The SIEPM has awarded its 2022 junior scholar award to Aurora Panzica (Fribourg), for her paper “Antiperistasis as Action on Contrary Qualities and Its Interpretation in the Medieval Philosophical and Medical Commentary Tradition.” Runners up for the prize were Thomas Gruber (Harvard) and Athanasios Rinotas (Leuven).
This prize will henceforth be known as the Jacqueline Hamesse Award, and the deadline to be considered for this year’s prize is June 1, 2023. Details here.
The Society for Medieval and Renaissance Philosophy has awarded its 2022 Founders’ Award (best paper by a junior scholar) to Mohammed Saleh Zarapour (Manchester) for his paper, “Dashtaki’s Solution to the Liar Paradox.”
The SMRP’s deadline for submissions to the 2023 Founders’ Award is June 15, 2023. Details here.
Graziana Ciola (Nijmegen) is advertising two PhD positions tied to her ERC grant on late medieval semantics and mathematics and its Renaissance reception. The application deadline is May 14, 2023. Details here.
The topic of the 44th Cologne Mediaevistentagung is Constellations, understood as “a dynamic and dense network of relationships between persons, ideas, theories, problems and documents” (Cologne, September 9-13, 2024). The cfp deadline is July 31, 2023.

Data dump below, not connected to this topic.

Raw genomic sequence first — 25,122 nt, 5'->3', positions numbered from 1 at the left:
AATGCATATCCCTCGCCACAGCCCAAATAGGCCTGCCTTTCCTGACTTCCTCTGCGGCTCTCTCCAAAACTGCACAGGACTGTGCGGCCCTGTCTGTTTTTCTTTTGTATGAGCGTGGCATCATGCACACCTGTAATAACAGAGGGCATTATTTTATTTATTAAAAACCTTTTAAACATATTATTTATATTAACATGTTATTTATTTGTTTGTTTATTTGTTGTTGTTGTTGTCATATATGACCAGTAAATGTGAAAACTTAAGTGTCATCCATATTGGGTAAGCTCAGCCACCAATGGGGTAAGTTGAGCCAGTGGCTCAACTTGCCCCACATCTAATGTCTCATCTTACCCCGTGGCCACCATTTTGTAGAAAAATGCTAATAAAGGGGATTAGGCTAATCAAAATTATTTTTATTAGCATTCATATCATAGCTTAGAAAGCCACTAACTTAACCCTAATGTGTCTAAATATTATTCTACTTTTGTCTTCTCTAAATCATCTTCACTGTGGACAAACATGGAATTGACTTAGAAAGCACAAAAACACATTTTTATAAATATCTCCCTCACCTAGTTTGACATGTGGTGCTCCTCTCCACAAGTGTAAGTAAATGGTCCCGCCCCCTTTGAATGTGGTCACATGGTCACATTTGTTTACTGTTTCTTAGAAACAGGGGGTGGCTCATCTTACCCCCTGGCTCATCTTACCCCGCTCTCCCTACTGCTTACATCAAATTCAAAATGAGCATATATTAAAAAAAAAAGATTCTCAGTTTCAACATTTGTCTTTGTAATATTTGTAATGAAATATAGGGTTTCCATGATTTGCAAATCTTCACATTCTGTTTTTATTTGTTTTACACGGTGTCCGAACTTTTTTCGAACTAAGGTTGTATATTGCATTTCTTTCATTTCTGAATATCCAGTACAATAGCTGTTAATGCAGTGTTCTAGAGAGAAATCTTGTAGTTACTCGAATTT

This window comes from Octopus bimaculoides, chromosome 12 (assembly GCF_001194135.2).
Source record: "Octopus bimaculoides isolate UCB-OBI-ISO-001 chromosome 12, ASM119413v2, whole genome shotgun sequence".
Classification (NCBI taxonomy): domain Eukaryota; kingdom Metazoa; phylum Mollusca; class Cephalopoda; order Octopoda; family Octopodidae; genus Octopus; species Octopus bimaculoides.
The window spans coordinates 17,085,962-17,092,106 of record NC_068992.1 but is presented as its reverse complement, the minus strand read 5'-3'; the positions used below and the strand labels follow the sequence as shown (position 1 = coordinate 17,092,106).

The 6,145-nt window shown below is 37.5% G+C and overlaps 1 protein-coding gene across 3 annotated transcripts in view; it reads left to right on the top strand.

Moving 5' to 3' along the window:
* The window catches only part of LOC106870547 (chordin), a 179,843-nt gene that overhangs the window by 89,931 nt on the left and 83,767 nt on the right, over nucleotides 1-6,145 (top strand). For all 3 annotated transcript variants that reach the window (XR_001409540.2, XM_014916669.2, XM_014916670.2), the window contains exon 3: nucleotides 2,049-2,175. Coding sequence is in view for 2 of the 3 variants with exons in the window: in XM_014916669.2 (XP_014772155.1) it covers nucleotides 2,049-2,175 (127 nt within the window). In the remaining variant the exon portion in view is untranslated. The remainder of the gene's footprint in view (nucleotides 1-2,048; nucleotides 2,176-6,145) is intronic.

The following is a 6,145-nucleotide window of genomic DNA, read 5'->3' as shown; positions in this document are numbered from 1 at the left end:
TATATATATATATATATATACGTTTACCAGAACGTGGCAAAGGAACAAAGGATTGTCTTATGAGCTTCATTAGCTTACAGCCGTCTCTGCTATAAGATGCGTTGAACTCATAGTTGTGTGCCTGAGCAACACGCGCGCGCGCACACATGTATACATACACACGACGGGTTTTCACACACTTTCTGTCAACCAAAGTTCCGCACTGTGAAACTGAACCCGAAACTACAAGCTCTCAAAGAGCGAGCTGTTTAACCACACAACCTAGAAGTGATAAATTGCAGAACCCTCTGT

The Semitics department at Catholic University is offering a variety of online summer courses: Arabic, Armenian, Coptic, Ethiopic, Georgian, and Syriac. These are courses focused on reading historical texts, and so ideal for scholarly purposes. They are not cheap–the cost of the Arabic course is around $3000–but this would be an excellent way to get a start at this material. Details here.
A steadily growing resource for readers who work on Latin material is the Corpus Corporum, being developed under the guidance of Philipp Roelli (Zurich). It’s an attempt to assemble a very large corpus of Latin texts, searchable in sophisticated ways, all linked to a large number of classical and medieval Latin dictionaries.
Speaking of Latin databases, Stephen Dumont has called to my attention that Godfrey of Fontaines’s quodlibetal questions are now available in searchable form in Brepols’ Library of Latin Texts. (Do an author search for ‘Gaufridus’!) As I have mentioned previously, this is a useful source for a lot of important texts. Unfortunately, it requires a subscription.